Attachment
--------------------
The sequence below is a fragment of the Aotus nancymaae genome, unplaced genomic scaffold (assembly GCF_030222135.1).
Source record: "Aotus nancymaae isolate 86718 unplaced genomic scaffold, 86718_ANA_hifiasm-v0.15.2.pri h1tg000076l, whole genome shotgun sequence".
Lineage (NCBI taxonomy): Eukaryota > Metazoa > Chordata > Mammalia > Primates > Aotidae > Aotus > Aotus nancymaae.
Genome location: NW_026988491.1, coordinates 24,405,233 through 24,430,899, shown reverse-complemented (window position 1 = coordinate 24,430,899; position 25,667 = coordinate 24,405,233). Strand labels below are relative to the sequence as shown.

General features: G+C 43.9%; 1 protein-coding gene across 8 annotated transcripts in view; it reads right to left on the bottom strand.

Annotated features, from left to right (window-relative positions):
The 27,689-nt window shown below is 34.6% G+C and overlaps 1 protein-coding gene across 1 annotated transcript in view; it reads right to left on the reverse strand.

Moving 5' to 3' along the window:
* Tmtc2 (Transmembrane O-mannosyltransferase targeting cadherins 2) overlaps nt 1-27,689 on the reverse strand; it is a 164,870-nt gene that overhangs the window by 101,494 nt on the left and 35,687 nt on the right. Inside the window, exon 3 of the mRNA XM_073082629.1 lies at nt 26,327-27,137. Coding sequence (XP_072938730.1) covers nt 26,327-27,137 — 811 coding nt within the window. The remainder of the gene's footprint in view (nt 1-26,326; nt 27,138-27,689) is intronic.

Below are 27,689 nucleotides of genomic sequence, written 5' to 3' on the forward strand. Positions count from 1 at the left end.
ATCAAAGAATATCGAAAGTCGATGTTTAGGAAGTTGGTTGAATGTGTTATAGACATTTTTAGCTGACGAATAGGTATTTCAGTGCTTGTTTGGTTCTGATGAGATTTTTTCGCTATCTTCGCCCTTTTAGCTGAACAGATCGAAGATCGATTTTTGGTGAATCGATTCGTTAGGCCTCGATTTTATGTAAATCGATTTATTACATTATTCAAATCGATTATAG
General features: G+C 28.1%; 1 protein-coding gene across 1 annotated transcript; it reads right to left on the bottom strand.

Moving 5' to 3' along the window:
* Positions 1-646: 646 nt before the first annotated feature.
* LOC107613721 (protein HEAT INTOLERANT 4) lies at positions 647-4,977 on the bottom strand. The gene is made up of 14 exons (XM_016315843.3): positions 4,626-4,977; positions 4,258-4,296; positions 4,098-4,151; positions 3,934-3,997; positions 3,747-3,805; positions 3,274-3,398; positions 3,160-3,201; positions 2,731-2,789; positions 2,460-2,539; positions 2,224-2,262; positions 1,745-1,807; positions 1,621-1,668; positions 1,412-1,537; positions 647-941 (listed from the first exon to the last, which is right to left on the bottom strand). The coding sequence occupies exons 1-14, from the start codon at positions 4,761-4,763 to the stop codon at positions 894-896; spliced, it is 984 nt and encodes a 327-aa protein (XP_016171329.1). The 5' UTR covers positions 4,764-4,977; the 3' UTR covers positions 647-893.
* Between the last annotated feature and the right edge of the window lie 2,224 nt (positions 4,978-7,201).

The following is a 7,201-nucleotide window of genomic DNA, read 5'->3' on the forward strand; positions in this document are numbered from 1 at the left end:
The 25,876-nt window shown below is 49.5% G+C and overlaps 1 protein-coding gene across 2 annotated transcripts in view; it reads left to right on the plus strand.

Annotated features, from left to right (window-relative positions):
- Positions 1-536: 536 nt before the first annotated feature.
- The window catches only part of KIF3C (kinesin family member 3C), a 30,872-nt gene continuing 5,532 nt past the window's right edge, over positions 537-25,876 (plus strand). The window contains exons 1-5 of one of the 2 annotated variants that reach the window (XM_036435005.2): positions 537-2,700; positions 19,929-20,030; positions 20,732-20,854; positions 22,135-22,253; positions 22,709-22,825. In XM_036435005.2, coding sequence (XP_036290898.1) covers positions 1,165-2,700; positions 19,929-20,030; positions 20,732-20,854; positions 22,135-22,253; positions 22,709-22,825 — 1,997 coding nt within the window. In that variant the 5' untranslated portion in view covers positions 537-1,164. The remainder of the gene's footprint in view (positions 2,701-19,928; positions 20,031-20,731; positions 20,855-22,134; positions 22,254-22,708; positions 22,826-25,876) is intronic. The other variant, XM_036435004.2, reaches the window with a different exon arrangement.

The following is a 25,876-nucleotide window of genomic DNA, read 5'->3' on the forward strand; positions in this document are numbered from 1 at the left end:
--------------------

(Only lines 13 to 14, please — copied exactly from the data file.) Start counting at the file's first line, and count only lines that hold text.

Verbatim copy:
Moving 5' to 3' along the window:
* Positions 1-646: 646 nt before the first annotated feature.